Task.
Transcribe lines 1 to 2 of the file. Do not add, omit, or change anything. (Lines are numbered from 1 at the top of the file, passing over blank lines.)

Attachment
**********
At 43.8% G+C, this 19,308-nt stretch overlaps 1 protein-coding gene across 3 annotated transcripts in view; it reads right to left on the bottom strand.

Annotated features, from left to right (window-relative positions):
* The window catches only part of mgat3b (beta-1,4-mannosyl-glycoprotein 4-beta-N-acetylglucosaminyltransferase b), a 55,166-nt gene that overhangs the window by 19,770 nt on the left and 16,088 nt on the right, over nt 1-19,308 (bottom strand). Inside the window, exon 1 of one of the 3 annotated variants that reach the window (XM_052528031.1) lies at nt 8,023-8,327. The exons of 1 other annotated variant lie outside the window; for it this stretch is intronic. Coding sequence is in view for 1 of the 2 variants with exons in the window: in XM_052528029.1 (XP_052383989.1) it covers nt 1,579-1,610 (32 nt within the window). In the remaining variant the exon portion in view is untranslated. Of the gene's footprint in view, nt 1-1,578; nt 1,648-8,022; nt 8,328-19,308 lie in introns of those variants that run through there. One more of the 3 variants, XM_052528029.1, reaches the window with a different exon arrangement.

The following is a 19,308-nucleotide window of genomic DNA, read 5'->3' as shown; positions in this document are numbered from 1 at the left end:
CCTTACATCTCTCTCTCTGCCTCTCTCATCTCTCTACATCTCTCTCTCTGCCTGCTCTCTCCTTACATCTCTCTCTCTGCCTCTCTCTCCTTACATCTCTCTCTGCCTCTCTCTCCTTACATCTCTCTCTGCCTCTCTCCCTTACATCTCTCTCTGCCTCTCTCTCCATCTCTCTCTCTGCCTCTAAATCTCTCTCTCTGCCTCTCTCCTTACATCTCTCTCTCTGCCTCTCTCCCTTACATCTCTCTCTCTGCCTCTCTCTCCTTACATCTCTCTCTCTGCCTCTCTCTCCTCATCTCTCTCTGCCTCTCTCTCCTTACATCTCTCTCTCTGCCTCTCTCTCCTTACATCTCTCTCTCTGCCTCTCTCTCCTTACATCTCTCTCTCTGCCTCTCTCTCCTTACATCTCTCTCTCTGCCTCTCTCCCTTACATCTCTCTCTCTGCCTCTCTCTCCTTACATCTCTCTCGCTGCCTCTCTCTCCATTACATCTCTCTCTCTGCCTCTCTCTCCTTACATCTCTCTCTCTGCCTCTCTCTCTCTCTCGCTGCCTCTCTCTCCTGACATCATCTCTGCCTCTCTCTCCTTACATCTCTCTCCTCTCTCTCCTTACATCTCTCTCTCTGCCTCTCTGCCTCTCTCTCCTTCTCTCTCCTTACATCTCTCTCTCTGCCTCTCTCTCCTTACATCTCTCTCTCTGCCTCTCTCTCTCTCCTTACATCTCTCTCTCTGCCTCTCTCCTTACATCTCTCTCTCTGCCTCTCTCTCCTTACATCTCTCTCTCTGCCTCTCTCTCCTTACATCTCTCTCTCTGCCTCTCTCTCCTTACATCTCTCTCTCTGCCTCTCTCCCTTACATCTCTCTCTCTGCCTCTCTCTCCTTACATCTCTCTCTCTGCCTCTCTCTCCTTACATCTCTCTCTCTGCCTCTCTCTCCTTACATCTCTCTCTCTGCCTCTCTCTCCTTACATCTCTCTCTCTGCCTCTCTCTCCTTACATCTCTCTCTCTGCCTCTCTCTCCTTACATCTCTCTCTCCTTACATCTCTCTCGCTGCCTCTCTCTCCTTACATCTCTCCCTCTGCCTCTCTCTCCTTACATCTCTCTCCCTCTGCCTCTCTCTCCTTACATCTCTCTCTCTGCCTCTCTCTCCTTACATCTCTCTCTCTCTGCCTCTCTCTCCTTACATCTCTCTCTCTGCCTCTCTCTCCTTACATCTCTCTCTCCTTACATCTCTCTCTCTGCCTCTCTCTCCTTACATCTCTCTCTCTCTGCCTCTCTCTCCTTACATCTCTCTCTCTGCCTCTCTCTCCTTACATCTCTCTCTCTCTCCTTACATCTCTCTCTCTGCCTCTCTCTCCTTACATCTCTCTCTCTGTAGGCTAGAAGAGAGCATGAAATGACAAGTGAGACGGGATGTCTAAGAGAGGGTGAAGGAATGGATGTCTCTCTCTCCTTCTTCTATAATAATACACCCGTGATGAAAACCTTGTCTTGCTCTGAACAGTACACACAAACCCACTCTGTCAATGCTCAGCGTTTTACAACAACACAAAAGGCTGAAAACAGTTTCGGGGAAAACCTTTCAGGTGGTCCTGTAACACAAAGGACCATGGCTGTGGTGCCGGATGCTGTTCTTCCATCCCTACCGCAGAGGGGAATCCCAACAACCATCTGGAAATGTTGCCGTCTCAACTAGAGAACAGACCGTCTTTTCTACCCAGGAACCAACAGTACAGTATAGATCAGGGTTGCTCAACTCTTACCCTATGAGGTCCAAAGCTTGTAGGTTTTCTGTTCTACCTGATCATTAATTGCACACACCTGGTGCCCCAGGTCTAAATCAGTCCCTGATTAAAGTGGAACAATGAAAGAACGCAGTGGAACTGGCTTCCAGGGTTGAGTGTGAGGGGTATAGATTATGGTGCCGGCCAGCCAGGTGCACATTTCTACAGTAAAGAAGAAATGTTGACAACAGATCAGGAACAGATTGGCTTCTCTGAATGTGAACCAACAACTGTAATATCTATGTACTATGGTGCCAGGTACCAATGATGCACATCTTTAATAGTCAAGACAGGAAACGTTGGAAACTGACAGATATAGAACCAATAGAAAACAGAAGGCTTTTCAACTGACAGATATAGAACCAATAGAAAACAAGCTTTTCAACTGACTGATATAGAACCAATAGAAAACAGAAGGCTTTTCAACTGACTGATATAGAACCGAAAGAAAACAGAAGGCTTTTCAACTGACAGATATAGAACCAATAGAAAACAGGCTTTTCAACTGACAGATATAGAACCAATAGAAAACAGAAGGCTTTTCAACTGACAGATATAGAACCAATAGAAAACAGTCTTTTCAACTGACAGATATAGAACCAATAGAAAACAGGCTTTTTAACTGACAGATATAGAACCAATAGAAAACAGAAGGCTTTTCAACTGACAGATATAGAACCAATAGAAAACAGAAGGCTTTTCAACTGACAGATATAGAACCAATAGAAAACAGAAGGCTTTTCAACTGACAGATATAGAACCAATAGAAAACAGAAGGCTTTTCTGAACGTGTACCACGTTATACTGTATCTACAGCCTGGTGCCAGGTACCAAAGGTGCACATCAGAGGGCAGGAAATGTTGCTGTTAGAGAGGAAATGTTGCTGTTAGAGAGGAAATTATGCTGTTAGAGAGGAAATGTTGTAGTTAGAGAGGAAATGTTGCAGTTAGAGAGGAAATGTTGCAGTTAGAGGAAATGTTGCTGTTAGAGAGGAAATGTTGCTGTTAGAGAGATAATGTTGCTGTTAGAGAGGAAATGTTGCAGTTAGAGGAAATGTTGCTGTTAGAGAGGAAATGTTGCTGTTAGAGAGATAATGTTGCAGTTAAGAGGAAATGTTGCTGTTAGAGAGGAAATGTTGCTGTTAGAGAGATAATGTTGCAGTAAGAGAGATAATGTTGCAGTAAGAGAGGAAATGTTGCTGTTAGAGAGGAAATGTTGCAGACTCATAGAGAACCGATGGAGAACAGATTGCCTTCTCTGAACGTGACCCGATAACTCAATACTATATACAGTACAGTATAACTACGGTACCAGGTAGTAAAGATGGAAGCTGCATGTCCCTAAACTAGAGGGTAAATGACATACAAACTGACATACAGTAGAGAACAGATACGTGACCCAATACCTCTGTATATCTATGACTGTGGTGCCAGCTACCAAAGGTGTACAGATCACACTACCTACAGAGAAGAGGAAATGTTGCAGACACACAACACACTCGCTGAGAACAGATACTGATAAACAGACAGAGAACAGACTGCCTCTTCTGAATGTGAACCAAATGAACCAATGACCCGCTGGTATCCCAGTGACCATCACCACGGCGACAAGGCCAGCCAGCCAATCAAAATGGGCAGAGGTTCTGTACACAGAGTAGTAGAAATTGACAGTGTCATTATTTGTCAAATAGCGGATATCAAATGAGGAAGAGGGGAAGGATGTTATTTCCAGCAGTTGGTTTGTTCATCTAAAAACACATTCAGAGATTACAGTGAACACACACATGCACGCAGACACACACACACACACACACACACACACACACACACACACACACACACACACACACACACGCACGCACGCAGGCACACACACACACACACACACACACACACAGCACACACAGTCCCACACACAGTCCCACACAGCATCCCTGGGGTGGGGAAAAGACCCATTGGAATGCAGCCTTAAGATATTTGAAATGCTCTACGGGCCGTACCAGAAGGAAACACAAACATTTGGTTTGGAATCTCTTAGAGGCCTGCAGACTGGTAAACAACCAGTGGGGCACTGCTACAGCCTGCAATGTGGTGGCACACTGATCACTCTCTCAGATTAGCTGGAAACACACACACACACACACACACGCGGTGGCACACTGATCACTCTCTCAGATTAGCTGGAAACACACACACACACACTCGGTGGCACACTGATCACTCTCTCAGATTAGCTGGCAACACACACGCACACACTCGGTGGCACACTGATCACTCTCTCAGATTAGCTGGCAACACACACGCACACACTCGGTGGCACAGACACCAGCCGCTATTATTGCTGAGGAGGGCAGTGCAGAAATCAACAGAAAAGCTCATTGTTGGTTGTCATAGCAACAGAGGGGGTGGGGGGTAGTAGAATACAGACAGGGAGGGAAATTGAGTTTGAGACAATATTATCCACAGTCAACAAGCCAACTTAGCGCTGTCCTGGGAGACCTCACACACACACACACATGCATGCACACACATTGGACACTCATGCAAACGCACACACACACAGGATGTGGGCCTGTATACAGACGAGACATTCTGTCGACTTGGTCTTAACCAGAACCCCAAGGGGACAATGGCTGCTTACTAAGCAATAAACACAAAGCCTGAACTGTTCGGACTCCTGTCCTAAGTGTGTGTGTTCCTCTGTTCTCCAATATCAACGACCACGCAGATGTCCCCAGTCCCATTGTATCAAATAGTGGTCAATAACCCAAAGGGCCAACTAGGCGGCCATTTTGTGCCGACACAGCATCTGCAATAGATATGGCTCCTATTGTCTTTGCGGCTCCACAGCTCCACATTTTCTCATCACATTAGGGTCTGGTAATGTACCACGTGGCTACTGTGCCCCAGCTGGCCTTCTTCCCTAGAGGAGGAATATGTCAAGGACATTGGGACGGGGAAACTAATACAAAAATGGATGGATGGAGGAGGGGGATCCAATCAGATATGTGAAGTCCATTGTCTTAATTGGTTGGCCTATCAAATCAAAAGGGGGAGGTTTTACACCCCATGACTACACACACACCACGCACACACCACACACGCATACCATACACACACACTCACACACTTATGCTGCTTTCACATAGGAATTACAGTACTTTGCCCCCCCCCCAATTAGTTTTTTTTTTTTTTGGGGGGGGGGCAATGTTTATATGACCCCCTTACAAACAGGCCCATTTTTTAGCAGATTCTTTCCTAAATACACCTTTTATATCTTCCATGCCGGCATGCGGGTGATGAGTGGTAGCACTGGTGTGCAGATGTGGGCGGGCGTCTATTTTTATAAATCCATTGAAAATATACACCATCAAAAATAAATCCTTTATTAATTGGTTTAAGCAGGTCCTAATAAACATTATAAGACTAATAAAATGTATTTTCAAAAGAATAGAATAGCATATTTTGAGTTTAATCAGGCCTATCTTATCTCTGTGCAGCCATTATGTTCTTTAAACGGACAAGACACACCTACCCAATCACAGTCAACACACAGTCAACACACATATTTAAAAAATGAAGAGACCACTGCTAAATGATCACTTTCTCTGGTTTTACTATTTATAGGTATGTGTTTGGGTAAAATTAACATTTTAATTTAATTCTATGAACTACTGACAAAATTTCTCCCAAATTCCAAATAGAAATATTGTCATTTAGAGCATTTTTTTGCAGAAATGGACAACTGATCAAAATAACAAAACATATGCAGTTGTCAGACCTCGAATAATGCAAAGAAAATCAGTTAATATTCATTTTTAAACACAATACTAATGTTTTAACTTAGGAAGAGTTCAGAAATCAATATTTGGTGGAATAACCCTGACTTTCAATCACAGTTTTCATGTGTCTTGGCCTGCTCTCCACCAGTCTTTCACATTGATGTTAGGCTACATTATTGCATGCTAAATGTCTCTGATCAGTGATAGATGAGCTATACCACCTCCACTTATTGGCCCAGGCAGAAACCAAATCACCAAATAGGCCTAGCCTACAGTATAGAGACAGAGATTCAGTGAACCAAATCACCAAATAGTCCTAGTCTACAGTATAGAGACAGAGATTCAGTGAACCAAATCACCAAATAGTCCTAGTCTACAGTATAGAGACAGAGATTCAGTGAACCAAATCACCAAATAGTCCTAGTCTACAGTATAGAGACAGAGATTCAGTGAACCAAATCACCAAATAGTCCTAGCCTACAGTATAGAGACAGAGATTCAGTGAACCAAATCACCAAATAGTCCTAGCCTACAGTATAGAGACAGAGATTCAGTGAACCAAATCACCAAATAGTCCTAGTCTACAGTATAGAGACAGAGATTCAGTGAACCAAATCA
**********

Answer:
At 43.8% G+C, this 19,308-nt stretch overlaps 1 protein-coding gene across 3 annotated transcripts in view; it reads right to left on the bottom strand.

Annotated features, from left to right (window-relative positions):